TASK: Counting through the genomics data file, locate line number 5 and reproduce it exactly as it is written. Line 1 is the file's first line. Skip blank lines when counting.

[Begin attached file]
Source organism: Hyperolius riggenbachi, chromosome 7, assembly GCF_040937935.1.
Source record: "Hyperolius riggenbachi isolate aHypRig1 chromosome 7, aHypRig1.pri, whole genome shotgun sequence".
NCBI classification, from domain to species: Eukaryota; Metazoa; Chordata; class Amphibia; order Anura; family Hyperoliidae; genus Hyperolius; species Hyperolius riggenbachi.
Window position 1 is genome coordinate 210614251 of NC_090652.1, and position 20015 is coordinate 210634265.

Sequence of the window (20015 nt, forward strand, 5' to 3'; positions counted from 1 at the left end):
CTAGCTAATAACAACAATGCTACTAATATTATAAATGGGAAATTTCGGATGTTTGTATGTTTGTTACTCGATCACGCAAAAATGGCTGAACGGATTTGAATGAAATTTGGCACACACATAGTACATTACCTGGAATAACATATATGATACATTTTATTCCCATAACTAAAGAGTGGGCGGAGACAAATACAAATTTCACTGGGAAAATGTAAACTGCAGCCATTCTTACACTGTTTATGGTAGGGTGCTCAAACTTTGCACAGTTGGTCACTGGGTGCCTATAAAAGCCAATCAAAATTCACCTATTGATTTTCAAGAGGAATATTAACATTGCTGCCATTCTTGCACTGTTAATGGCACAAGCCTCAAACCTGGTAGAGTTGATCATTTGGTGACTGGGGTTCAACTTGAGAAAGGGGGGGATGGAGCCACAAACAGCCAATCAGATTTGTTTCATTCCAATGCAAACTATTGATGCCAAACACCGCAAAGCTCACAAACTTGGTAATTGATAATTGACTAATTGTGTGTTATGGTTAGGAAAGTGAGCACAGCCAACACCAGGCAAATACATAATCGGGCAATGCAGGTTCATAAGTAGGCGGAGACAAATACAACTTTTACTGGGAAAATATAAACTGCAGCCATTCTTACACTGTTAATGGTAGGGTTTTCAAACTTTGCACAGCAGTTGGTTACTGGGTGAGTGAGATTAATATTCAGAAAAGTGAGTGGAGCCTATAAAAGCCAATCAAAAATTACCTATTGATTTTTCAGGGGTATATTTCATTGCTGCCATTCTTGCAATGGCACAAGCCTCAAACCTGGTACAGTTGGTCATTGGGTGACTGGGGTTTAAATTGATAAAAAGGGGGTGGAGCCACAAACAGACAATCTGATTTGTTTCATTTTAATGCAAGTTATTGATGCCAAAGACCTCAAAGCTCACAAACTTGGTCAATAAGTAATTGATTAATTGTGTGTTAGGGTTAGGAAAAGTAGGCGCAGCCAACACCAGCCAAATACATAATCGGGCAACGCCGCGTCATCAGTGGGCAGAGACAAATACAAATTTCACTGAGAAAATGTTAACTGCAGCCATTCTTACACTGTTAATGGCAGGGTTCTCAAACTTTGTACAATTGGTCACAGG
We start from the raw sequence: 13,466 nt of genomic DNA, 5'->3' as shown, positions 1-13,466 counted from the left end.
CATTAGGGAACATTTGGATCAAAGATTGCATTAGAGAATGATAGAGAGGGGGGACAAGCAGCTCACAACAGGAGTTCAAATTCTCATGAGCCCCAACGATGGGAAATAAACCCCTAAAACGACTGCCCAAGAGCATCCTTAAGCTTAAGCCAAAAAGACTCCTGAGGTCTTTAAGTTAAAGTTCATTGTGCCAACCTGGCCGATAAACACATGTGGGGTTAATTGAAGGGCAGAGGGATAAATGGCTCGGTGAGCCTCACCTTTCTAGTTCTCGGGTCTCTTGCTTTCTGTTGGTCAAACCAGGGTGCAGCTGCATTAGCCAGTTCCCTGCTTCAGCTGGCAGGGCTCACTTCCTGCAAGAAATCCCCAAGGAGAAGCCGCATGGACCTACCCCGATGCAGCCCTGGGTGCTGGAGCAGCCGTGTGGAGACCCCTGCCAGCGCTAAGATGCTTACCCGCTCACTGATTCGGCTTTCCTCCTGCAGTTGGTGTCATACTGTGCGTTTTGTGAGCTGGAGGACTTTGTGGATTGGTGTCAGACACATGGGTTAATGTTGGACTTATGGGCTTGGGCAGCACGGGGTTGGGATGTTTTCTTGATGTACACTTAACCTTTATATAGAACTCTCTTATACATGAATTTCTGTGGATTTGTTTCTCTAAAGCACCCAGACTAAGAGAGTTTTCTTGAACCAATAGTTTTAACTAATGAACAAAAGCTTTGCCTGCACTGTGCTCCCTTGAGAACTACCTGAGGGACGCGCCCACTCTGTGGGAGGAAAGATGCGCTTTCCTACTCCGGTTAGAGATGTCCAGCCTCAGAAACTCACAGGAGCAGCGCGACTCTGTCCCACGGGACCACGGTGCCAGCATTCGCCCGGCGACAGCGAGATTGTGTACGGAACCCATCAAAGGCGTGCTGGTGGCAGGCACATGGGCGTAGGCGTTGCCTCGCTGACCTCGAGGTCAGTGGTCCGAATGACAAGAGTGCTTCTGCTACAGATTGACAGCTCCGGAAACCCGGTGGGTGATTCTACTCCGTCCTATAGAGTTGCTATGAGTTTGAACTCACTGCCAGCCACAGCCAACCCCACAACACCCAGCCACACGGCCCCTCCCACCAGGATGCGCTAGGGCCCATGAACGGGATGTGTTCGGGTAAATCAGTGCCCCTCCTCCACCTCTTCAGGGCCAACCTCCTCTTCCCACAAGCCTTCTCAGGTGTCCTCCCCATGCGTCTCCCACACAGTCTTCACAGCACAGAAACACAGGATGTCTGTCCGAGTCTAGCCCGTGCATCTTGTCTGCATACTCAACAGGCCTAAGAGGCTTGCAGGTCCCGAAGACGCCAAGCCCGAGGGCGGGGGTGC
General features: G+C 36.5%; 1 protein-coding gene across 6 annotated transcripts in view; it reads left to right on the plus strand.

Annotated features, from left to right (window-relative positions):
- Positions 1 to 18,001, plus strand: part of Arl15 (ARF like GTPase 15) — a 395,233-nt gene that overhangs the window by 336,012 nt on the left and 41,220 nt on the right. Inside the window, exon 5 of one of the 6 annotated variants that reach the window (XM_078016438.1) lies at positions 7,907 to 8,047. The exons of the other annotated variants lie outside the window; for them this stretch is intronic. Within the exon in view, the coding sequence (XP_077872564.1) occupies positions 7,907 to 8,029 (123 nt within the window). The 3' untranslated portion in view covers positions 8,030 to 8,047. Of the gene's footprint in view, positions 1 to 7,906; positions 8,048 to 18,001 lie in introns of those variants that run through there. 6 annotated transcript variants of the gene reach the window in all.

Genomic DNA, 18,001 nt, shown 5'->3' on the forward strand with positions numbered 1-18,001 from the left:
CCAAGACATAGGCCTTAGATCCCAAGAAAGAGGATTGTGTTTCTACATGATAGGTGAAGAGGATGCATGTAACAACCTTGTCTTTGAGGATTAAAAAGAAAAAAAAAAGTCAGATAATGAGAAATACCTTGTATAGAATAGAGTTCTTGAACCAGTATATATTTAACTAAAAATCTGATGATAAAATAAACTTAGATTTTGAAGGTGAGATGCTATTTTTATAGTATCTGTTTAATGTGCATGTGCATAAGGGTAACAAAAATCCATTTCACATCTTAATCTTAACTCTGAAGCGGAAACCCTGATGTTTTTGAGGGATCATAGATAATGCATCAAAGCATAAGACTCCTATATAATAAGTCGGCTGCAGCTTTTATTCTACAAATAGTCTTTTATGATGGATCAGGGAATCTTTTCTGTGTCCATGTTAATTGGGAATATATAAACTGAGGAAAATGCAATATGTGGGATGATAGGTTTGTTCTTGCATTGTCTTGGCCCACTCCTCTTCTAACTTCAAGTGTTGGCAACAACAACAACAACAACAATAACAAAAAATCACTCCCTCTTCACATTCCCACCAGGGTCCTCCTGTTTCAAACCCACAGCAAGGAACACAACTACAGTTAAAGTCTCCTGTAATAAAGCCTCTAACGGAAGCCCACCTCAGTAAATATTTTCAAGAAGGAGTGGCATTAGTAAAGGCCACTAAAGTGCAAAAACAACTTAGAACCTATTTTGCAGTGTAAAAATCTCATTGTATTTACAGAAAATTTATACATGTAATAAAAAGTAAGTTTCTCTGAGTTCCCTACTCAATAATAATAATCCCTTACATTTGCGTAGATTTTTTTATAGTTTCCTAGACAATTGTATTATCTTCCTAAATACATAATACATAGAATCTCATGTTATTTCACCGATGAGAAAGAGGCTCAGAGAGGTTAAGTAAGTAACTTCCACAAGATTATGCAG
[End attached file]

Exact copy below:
Sequence of the window (20015 nt, forward strand, 5' to 3'; positions counted from 1 at the left end):